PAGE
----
Editor in Chief
There was a lot to digest from the recent APA Annual Meeting in New York, and I’m still at it. There were many terrific aspects of what I believe is by far the most diverse, comprehensive, innovative, and overwhelming psychiatric convention in the world. I still remember that I felt the same way at my first APA convention in Anaheim (“Psychiatrists in Fantasyland” was the headline in Time magazine). And that program probably had about 20% of the presentations and presenters as this year’s meeting. Thanks go to this year’s scientific program chair, Linda Worley, and to Phil Muskin, current APA secretary, who during his long tenure as scientific program chair introduced many of the innovations in format from which we’ve all benefitted.
Before I get to other content, please indulge me as I take a few lines to show some avuncular pride. The Convocation of Fellows is one of the most beloved parts of the meeting, as hundreds of members are honored for their professional accomplishments. Among the most important of these recognitions are the annual Distinguished Service awards.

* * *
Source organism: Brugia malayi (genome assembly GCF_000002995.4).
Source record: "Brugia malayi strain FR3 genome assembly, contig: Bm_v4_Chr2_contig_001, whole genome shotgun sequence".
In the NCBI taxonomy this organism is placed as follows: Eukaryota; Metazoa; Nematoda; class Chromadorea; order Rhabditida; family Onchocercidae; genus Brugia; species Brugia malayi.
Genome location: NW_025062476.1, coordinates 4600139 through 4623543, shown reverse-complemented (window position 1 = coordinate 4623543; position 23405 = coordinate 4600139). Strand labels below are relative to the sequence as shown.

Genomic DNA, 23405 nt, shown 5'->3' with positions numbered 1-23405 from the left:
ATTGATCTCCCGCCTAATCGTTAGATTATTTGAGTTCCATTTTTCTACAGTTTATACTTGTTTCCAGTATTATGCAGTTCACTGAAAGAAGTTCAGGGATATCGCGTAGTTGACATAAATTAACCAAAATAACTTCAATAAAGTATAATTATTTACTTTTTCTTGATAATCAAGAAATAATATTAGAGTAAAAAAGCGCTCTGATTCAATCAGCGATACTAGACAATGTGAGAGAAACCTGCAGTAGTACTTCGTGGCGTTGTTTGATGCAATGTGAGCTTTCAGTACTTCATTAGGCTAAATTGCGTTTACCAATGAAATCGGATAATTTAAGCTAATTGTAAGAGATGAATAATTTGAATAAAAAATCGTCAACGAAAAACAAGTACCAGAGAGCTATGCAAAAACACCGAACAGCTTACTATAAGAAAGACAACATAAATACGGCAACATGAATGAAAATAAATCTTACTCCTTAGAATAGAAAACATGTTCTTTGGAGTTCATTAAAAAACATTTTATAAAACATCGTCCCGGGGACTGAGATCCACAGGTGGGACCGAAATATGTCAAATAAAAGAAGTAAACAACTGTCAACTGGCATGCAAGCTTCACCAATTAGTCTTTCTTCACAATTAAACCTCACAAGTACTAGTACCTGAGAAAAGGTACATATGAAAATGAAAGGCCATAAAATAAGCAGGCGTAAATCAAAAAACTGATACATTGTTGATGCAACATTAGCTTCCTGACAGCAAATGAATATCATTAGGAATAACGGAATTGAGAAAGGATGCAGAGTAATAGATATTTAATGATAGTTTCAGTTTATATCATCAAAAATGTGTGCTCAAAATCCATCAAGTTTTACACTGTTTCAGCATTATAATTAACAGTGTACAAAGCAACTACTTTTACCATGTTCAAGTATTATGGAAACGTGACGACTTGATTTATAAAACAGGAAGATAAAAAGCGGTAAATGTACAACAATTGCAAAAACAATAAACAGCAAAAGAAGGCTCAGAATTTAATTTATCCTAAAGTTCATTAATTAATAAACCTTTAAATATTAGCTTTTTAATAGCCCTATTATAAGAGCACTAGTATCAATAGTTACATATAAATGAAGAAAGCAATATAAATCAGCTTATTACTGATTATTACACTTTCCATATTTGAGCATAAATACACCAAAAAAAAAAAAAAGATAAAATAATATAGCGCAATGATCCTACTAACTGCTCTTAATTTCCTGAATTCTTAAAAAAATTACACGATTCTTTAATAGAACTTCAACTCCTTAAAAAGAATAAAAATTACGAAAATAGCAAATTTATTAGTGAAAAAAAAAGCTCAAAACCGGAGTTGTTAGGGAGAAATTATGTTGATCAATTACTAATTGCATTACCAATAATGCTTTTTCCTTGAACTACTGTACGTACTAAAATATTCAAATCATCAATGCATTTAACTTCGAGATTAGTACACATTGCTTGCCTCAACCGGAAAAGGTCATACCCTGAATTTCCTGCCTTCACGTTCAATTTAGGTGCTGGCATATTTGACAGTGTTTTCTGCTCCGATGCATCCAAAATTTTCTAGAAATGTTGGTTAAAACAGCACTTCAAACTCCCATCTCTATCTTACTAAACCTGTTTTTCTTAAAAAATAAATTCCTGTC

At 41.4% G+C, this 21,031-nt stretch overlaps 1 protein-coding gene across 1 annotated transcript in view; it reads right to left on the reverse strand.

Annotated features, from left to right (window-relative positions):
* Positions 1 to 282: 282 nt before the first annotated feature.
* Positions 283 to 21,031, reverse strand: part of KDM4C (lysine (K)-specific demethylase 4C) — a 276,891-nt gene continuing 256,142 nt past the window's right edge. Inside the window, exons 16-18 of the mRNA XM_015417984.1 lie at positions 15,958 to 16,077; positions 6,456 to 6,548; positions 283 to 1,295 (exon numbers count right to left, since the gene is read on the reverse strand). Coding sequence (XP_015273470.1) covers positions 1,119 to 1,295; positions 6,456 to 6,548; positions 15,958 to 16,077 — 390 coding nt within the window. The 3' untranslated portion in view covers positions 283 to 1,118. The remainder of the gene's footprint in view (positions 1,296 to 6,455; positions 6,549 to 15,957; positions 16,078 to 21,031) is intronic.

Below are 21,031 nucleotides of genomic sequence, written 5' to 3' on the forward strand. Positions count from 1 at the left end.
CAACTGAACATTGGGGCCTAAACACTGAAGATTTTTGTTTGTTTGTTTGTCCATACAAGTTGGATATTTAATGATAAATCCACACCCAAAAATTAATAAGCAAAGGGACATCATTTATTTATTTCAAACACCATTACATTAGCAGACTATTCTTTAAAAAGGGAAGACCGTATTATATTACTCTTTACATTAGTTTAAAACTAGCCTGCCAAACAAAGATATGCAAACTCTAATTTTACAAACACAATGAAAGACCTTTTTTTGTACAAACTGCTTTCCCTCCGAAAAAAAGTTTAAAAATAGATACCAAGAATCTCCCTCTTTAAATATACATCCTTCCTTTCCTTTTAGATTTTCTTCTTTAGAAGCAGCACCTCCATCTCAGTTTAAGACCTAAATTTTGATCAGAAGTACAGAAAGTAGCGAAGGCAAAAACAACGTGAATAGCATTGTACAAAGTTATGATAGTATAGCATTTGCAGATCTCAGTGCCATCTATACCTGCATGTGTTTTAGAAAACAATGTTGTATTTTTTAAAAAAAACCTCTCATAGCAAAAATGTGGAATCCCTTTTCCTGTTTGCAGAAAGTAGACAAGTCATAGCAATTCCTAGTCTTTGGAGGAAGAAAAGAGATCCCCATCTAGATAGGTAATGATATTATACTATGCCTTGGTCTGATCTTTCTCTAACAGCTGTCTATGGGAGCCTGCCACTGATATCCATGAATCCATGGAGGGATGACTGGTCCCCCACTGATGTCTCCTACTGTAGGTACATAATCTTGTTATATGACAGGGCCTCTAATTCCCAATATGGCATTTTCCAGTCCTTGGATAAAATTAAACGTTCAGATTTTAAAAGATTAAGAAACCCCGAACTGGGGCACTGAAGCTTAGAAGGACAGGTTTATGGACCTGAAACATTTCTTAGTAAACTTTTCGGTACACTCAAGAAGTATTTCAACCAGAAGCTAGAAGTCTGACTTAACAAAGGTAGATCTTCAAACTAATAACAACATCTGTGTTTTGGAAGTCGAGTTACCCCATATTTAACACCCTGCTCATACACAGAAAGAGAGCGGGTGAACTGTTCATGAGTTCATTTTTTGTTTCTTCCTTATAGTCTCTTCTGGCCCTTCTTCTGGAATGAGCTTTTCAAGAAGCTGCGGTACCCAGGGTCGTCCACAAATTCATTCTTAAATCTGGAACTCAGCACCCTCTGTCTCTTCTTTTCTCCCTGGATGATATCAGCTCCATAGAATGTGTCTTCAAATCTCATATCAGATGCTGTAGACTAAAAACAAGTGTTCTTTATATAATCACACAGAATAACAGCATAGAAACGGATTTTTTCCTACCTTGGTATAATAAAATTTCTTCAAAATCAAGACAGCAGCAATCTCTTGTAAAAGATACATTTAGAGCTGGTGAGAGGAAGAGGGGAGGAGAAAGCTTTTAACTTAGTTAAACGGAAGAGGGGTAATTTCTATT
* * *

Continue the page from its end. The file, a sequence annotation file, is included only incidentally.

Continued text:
My heart swelled as I saw on the stage one of this year’s awardees, Michelle Riba. Most of you know Michelle as a past president of APA, a transformative leader in consultation liaison psychiatry, and the Deputy Editor of Psychiatric Times, but I know her also as one of my former trainees when I was residency director at the University of Connecticut.
A special honor is bestowed on the person selected to give the Convocation Lecture. I was filled with pride when I learned Elinore McCance-Katz was selected this year. Most of you know Ellie for her public mental health and substance abuse leadership roles in several states and as the new Assistant Secretary for Mental Health and Substance Abuse. She’s the first office holder for this newly created position, the senior administrator at SAMHSA and the highest ranking psychiatrist in the federal government. I was nearly overwhelmed during her lecture when I was mentioned as the mentor who helped her decide on a career in psychiatry during medical school and in her future career path when she was my resident at UConn.
1. Tasman A. The wrong way on a long and winding road: suicide in the US. Psychiatric Times. 2018;35(2):1, 3, 6.